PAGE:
Keeping It In the Bat-Family: The Dark Knight's Many Helpers
To think of Batman's war on crime as a one-man mission is a grave mistake; not only has he been helped out by a number of teenagers calling themselves Robin throughout the years, but there has been a veritable army of fellow crime fighters willing to act as back-up to the Dark Knight since his debut.
Here's a guide to the many, many other helping hands willing to throw Batarangs to keep Gotham City safe after dark.
Heat Vision breakdown
Traditionally Batgirl has been Barbara Gordon, the daughter of Commissioner Gordon, who was inspired by Batman's example, but there have been a number of characters calling themselves "Batgirl" through the years, including Cassandra Cain — an assassin seeking redemption through crime fighting — and Stephanie Brown, one-time Robin and, currently, the superhero known as Spoiler. The first Batgirl was actually a Bat-Girl: Betty Kane was the niece of the first Batwoman, who joined her aunt in her crime-fighting hobby.
Confusingly, there have been two central Batwomen in the Batman mythos, and they have almost the same name. Kathy Kane was a love interest for the Dark Knight in the 1950s who adopted her costumed identity to win over Batman's heart (It almost worked, even though Batman's true love is actually justice). Kate Kane, meanwhile, was created half a century later; a former soldier forced out of service by the Don't Ask, Don't Tell policy, and who took on the guise of Batwoman when Batman was missing from Gotham City.
The first Robin, Dick Grayson finally stepped out of his mentor's shadow — somewhat — by adopting his own superhero name and costume in the 1980s as part of the fan-favorite New Teen Titans comic book series. That didn't mean he stepped away from Batman altogether; before too long he was back in the fold, even serving as a replacement Dark Knight on two separate occasions.
Another former Robin, Tim Drake, took on an alternate superhero identity when replaced as the Boy Wonder by Bruce Wayne's son, Damien. Displaying a lack of imagination — or, perhaps, a particularly thin skin — he chose the name "Red Robin" when casting around for new names with which to keep bob bob bobbin' around. (The identity actually initially appeared as part of Alex Ross and Mark Waid's fan-favorite alternate future series, Kingdom Come, in 1996; Drake didn't adopt the identity in the "main" comic book timeline until 2009.)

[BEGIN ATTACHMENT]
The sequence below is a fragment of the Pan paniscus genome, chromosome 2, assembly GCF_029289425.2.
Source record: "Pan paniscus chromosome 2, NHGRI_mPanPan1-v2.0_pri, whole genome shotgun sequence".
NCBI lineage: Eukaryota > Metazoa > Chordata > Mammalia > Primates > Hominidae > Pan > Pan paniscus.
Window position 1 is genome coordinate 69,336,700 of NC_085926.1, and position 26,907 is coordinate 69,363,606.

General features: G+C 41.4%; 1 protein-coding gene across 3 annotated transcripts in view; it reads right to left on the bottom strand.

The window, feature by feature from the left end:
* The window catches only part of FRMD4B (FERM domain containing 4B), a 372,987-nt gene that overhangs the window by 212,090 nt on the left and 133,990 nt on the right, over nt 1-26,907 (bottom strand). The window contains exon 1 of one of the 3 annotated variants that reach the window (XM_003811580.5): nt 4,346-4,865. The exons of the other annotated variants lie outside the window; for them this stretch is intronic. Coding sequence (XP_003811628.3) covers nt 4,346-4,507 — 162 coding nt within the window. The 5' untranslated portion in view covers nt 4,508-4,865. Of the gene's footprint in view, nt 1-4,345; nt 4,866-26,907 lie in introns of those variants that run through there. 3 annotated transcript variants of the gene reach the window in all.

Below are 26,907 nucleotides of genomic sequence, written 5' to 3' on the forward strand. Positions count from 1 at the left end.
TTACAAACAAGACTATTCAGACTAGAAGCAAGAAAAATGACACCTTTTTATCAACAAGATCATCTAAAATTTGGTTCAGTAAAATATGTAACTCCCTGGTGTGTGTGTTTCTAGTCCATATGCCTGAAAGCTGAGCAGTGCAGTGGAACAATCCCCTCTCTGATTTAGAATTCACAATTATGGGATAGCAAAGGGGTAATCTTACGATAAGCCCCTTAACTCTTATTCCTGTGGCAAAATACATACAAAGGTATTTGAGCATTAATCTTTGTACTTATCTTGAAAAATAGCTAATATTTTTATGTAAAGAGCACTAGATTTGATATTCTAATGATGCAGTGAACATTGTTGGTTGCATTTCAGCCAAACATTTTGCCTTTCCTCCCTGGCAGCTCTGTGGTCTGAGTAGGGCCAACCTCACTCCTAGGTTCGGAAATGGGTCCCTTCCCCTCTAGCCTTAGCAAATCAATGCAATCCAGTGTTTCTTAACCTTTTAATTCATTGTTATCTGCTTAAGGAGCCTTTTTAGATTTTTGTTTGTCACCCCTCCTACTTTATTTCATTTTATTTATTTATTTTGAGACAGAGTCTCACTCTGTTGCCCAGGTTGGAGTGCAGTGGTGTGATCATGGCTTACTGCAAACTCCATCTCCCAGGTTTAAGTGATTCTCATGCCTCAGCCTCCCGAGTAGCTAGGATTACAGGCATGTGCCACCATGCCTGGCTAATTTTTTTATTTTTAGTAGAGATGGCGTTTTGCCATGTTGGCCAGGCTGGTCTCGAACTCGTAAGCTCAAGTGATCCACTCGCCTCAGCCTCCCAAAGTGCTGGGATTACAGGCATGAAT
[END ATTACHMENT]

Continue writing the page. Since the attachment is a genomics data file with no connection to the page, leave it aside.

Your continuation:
Originally, the Red Hood was the supervillain identity used by the Joker before he became the Joker — or, at least, that's the suggestion of Alan Moore and Brian Bolland's 1988 graphic novel The Killing Joke. In more recent years, it's a name that's been adopted by Jason Todd, the second Robin who was murdered by the Joker and later brought back to life as an anti-hero who had trouble working out whether he was a good guy or just a thorn in everyone's sides.
Explaining away the Huntress involves evoking the multiple timelines that have made up DC's superhero tapestry through the years. In her original and current incarnations, she is Helena Wayne, daughter of a deceased Bruce Wayne who's decided to uphold his legacy, but for a quarter century she was Helena Bertanelli, the daughter of a crime family who adopted her costumed alter ego first for revenge, only to come around to being a hero later. Either way, she is consistently deadly with a crossbow and given to a cynicism that makes Batman look like an optimist about human nature.
Jean-Paul Valley was a troubled soul who started life as a religious assassin trained to enforce God's Will by any means necessary before being recruited to replace Batman himself after a seemingly career-ending accident. While that didn't work out too well — he might have ended up a slightly homicidal maniac — he returned to the Azrael identity to make amends, eventually dying in the service of Gotham City. Years later, a former cop called Michael Lane assumed the identity for a short-lived stint as a second Azrael.
For all his proclamations about being a loner, Batman has always believed in the idea of safety in numbers — so much so, in fact, that when he quit the Justice League in the 1980s he immediately formed his own super team with members including Halo, a teenager possessed by an angel; Metamorpho, a man who could turn his body into any element; Black Lightning, an African-American man with lightning powers — it was the 1980s — and Katana, a woman whose sword contained the spirit of her dead husband.
In more recent years, Batman has tried to organize a global task force of heroes inspired by his example, including El Gaucho, the Hood, the Knight, Raven Red and Wingman. The idea, which was spotlit in a comic book series of the same name that ran from 2011-2013, was an outgrowth of a 1950s team of heroes called "The Batman of All Nations." That original version, however, didn't have a Bat-Cow. Yes, really; there's a Bat-Cow as part of Batman, Inc. If only he could make it into a future Zack Snyder movie...
by Graeme McMillan
by Etan Vlessing
by Graeme McMillan
by Graeme McMillan